Phase-based treatment versus immediate trauma-focused treatment for post-traumatic stress disorder due to childhood abuse: Randomised clinical trial

N. van Vliet*, R.J.C. Huntjens, M.K. van Dijk, N. Bachrach, M.L. Meewisse, A. de Jongh

*Corresponding author for this work

Research output: Contribution to journalArticleScientificpeer-review

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Abstract

Background
It is unclear whether people with post-traumatic stress disorder (PTSD) and symptoms of complex PTSD due to childhood abuse need a treatment approach different from approaches in the PTSD treatment guidelines.

Aims
To determine whether a phase-based approach is more effective than an immediate trauma-focused approach in people with childhood-trauma related PTSD (Netherlands Trial Registry no.: NTR5991).

Method
Adults with PTSD following childhood abuse were randomly assigned to either a phase-based treatment condition (8 sessions of Skills Training in Affect and Interpersonal Regulation (STAIR), followed by 16 sessions of eye-movement desensitisation and reprocessing (EMDR) therapy; n = 57) or an immediately trauma-focused treatment condition (16 sessions of EMDR therapy; n = 64). Participants were assessed for symptoms of PTSD and complex PTSD, and other forms of psychopathology before, during and after treatment and at 3- and 6-month follow-ups.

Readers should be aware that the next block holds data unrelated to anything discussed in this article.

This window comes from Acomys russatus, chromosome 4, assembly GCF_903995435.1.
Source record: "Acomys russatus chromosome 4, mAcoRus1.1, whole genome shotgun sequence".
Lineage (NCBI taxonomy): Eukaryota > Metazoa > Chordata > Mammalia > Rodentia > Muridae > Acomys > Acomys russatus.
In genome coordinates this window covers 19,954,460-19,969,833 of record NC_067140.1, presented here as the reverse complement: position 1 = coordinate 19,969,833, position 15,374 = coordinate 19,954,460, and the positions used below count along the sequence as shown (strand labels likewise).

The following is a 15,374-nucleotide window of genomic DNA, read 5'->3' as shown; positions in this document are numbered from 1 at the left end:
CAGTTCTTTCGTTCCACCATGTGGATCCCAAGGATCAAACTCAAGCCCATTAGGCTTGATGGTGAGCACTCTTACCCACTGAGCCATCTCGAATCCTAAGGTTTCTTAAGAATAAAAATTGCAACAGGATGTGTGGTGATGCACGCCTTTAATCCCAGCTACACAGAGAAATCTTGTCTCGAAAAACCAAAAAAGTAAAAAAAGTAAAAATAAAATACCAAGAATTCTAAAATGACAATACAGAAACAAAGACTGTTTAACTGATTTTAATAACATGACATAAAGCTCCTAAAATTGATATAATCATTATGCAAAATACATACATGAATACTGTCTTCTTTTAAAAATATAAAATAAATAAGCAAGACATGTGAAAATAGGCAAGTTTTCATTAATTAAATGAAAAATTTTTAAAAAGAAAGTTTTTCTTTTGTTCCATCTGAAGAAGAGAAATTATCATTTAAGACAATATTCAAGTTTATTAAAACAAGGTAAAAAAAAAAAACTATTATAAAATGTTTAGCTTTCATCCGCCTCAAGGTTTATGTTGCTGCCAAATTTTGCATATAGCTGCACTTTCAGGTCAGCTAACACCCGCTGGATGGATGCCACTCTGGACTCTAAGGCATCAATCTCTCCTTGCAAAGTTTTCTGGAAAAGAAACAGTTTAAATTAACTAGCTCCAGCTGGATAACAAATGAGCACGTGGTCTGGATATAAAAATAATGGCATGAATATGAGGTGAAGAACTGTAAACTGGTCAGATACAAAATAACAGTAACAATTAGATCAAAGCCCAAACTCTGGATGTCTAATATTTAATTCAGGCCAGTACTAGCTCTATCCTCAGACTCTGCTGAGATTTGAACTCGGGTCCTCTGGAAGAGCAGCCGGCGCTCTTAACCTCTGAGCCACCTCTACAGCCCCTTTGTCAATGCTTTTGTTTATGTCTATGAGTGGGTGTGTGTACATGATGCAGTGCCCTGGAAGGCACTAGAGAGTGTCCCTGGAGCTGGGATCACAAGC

Results
Data were analysed with linear mixed models. No significant differences between the two treatments on any variable at post-treatment or follow-up were found. Post-treatment, 68.8% no longer met PTSD diagnostic criteria. Self-reported PTSD symptoms significantly decreased for both STAIR–EMDR therapy (d = 0.93) and EMDR therapy (d = 1.54) from pre- to post-treatment assessment, without significant difference between the two conditions. No differences in drop-out rates between the conditions were found (STAIR–EMDR 22.8% v. EMDR 17.2%). No study-related adverse events occurred.

Conclusions
This study provides compelling support for the use of EMDR therapy alone for the treatment of PTSD due to childhood abuse as opposed to needing any preparatory intervention.
Original languageEnglish
Article numberE211
Number of pages7
JournalBJPsych Open
Volume7
Issue number6
DOIs
Publication statusPublished - 2021

Keywords

  • EXPOSURE
  • PTSD
  • Post-traumatic stress disorder
  • childhood experience
  • cognitive-behavioural therapies
  • dissociative disorders
  • individual psychotherapy

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